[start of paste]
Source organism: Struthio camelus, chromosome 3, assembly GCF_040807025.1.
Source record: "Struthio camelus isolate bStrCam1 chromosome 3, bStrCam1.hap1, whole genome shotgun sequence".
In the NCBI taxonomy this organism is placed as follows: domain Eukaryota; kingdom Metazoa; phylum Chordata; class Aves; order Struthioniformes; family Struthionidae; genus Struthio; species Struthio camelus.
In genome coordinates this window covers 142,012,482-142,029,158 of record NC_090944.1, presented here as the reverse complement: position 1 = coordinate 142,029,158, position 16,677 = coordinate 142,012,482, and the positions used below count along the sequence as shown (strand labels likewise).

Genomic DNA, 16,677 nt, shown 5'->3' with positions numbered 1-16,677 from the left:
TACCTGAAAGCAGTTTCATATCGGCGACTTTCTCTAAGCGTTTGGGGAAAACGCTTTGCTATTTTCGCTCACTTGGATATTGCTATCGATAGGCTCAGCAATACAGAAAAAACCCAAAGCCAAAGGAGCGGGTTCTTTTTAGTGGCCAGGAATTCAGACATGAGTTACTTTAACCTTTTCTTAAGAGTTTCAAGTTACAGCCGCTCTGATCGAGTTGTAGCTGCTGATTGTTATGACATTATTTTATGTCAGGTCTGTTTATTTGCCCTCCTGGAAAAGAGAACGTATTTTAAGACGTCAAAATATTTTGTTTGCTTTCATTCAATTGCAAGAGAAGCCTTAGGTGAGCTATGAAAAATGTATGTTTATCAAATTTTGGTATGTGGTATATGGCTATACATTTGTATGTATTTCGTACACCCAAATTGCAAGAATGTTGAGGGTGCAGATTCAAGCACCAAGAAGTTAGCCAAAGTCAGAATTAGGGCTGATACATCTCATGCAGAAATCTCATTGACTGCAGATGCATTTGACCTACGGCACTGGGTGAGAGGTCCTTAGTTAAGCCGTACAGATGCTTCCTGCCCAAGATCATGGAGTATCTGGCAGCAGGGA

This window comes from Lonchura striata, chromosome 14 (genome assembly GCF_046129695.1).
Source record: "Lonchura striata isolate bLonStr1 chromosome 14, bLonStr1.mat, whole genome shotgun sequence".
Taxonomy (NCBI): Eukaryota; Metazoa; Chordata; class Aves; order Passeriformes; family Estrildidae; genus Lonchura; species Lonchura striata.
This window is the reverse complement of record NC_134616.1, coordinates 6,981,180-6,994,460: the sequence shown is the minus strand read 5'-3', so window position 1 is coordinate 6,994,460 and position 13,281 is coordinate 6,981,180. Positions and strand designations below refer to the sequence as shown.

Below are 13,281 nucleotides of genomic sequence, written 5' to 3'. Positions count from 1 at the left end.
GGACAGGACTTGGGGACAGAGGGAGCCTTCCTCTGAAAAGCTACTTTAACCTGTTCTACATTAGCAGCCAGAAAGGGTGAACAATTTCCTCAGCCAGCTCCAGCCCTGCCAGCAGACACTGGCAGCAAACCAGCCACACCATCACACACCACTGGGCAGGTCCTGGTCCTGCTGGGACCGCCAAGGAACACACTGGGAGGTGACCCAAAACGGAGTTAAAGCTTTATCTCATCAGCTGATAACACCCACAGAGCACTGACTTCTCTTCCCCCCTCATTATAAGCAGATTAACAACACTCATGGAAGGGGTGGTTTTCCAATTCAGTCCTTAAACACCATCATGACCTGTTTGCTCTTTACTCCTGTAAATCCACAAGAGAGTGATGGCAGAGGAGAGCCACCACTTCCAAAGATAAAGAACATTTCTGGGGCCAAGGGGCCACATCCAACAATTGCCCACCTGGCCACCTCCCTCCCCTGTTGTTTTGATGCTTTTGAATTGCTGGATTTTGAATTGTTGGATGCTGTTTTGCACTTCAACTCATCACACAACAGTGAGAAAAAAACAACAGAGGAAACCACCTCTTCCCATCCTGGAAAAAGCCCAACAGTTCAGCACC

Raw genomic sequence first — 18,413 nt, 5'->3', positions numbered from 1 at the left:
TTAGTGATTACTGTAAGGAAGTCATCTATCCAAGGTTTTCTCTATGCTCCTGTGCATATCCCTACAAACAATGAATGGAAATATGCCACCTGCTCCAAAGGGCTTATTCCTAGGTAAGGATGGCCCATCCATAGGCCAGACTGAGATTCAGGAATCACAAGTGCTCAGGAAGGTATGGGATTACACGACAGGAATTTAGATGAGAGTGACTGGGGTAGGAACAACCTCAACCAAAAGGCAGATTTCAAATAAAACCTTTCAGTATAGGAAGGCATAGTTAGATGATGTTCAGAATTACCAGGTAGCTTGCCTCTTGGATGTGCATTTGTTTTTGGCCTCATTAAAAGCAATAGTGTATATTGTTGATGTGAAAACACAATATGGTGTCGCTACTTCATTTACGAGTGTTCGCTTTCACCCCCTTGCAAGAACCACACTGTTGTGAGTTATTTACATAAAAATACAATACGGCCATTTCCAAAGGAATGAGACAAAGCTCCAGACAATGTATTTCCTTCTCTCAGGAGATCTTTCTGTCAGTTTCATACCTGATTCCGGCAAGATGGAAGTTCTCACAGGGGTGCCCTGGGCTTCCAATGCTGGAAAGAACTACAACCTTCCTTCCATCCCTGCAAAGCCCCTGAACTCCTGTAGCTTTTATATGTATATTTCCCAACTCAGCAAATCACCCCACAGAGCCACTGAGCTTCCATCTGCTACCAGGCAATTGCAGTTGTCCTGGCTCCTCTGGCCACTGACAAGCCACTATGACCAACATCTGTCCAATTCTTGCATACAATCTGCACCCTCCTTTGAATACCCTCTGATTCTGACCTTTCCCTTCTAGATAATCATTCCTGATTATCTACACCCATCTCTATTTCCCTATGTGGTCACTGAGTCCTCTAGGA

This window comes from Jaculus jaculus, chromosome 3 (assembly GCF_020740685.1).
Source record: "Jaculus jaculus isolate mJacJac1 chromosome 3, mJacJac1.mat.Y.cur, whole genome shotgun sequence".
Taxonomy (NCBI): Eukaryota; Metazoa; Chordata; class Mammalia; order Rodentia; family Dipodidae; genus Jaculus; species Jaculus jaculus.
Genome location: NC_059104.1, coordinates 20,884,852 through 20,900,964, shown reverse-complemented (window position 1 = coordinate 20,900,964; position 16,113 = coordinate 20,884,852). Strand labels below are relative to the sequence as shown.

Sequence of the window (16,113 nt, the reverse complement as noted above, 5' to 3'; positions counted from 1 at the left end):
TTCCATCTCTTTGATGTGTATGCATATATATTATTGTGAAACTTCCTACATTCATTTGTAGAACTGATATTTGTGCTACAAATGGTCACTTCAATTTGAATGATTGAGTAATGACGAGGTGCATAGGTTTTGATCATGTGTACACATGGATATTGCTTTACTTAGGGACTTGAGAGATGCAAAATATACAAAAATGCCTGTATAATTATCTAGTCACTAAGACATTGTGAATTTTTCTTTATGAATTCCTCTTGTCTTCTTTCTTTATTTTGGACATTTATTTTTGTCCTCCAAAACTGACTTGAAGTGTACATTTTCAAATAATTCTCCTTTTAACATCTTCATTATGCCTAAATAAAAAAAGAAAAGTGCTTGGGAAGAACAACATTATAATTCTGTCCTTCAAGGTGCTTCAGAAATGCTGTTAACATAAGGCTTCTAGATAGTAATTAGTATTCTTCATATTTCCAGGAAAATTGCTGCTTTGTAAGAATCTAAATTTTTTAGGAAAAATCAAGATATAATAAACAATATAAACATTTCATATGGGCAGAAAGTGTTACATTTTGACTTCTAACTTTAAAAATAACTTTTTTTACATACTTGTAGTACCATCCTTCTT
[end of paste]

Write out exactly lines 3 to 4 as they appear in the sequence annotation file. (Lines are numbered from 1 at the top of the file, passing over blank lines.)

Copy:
In the NCBI taxonomy this organism is placed as follows: domain Eukaryota; kingdom Metazoa; phylum Chordata; class Aves; order Struthioniformes; family Struthionidae; genus Struthio; species Struthio camelus.
In genome coordinates this window covers 142,012,482-142,029,158 of record NC_090944.1, presented here as the reverse complement: position 1 = coordinate 142,029,158, position 16,677 = coordinate 142,012,482, and the positions used below count along the sequence as shown (strand labels likewise).